WHITE CITY — Two freshly charred patches within the Denman Wildlife Area look more like moonscapes than meadows, yet they’re well on their way to improving wildlife and reducing wildfire risk in this chunk of urban forest.
Two prescribed burns Wednesday within wildlife-area lands smack-dab within the White City industrial area have reclaimed portions of oak savanna and Ponderosa pine stands encircling meadows that over time have been overrun by other trees and blackberries.
Burning them away will reclaim the meadows for black-tailed deer, hawks, owls, quail and the occasional wayward pheasant that all call these meadows home — just like they have for centuries.
“We’re putting fire in here once every 15 or 20 years, which is what the historical fire regimen is,” Denman manager Clayton Barber said.
Moreover, the meadows were burned by an Oregon Department of Forestry crew that doesn’t want to be called back to places like this during a wildfire.
Large swaths of the 1,760-acre, state-owned wildlife area are choked with grasses, brush and other wildfire fuels as well as standing oaks and pines that can burn hot and rapidly should wildfire move through here.
“Parts of Denman have quite a bit of standing fuels,” Barber said. “I want to make sure we reduce our fuels, reduce our risks.”
The wildlife area isn’t alone among stands of thick vegetation and trees along the Rogue Valley floor that is otherwise dominated by grasslands, scrub brush and development.
“Anywhere where there’s a lot of condensed and dried fuels is a worry for us,” ODF spokeswoman Natalie Weber said. “It’s kind of everywhere.”
Places like the wildlife area perhaps are at their most prone for a dangerous wildfire now at the tail end of fire season when the brush, grasses and downed woody material are at their driest, Weber said.
“It’s the driest time of the year right now,” Weber said. “It’s kind of a perfect storm for a fire to start and spread very rapidly.”
The prescribed burns were in the Little Butte Creek area of the wildlife area between Agate road and the Rogue River.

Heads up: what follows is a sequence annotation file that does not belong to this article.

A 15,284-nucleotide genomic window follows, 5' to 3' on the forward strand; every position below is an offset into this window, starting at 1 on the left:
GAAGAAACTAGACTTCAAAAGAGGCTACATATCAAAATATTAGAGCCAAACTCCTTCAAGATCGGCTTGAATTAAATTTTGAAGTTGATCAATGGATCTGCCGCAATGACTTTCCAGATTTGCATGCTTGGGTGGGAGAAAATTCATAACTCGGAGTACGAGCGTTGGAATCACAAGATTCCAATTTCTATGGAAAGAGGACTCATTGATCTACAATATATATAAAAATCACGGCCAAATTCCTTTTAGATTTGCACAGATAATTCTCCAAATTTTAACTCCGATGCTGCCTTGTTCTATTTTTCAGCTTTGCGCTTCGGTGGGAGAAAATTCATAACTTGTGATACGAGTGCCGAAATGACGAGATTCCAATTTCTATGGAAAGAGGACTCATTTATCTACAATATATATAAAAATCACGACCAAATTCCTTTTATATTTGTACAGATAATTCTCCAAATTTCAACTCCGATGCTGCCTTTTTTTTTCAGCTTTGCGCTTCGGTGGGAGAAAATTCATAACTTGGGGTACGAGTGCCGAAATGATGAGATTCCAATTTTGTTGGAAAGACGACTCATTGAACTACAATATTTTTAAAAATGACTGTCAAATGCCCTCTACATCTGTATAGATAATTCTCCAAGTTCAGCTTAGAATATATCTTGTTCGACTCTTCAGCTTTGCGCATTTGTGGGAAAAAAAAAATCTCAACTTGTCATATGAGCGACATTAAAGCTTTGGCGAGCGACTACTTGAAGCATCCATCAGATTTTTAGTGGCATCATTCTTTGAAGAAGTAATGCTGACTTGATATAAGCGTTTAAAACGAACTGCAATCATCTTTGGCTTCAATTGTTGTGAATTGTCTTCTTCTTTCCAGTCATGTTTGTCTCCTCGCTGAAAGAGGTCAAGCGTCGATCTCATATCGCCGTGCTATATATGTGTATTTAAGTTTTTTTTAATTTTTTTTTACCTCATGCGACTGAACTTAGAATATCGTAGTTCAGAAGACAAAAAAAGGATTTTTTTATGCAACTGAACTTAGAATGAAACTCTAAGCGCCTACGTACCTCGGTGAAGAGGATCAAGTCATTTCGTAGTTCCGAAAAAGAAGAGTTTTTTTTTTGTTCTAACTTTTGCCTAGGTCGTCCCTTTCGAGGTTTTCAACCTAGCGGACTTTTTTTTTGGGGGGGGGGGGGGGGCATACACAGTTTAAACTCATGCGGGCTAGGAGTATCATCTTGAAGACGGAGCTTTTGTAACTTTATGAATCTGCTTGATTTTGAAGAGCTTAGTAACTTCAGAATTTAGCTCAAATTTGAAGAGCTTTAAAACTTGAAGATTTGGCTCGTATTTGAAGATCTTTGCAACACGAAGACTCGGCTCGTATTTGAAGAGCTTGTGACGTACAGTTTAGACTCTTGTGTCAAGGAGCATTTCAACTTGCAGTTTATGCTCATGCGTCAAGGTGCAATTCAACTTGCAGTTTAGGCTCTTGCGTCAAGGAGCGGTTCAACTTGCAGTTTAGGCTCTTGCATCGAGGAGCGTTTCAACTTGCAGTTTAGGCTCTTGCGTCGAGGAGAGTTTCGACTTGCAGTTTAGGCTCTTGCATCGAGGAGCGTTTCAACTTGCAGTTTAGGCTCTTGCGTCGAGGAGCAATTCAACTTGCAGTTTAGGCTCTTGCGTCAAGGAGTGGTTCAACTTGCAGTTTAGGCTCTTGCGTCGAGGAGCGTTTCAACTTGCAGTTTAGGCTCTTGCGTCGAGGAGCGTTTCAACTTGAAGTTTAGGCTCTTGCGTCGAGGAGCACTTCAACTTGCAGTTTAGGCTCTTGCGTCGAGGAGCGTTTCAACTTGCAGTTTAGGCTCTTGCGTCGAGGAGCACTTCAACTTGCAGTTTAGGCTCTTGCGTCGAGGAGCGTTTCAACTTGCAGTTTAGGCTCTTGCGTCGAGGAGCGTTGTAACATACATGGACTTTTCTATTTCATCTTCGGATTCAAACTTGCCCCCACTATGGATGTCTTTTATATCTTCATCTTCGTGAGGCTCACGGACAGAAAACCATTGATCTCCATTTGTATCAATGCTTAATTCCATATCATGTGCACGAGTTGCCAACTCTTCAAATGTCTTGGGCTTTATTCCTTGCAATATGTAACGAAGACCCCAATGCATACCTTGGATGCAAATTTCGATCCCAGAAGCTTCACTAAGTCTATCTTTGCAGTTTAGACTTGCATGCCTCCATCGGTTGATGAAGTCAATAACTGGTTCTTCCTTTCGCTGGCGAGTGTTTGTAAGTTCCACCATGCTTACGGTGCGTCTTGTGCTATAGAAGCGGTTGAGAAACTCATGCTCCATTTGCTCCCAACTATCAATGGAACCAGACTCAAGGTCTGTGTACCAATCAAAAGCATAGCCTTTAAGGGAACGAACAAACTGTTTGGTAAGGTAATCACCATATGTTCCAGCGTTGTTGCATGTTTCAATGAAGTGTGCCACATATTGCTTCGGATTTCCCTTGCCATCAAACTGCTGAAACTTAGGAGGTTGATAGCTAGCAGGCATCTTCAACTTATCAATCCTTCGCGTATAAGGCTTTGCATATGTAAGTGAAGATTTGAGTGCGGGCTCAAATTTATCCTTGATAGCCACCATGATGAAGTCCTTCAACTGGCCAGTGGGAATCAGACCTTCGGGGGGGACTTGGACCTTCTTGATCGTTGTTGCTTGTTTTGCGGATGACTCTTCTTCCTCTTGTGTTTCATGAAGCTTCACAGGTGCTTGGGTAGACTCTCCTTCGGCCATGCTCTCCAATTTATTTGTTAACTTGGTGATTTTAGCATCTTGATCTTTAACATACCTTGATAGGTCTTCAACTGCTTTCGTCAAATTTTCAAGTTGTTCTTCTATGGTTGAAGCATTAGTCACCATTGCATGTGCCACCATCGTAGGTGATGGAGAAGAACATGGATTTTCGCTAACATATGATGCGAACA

Barber said a similar burn occurred two years ago on about 40 acres of the wildlife area, largely for removal of the nonnative Himalayan blackberries that are the bane of the wildlife area. Wildlife area biologists then returned to chemically spray any blackberry shoots that survived the flames.
Those meadows are now lush with high grasses that prove to be fertile grounds for everything from deer and foxes to owls, hawks and the field mice they stalk.
Losing wild meadows and oak savannas to the encroaching forest has been a theme in southwestern Oregon, where conifers creep in and over time create an overstory that dominates and eventually swallows the meadows and savannas.
The Oregon Department of Fish and Wildlife has used volunteer crews to cut and haul offending conifers from a series of meadows east of Gold Beach within the past year. Likewise, commercial crews recently cleared conifers around oak savannas around the sides of Upper and Lower Table Rocks.
The wildlife area is owned and managed by the ODFW and it turned to its sister agency, state forestry, for the underburns.
The burns were conducted under an $18,000 federal grant, with about $6,000 worth of in-kind work by state forestry crews who will continue to monitor the burn area for any smoldering remnants.
Barber said he’s been working on getting the meadows burned for about five years, but it’s difficult to get a good enough burn window where temperatures, air quality and ODF availability can all align like it did Wednesday.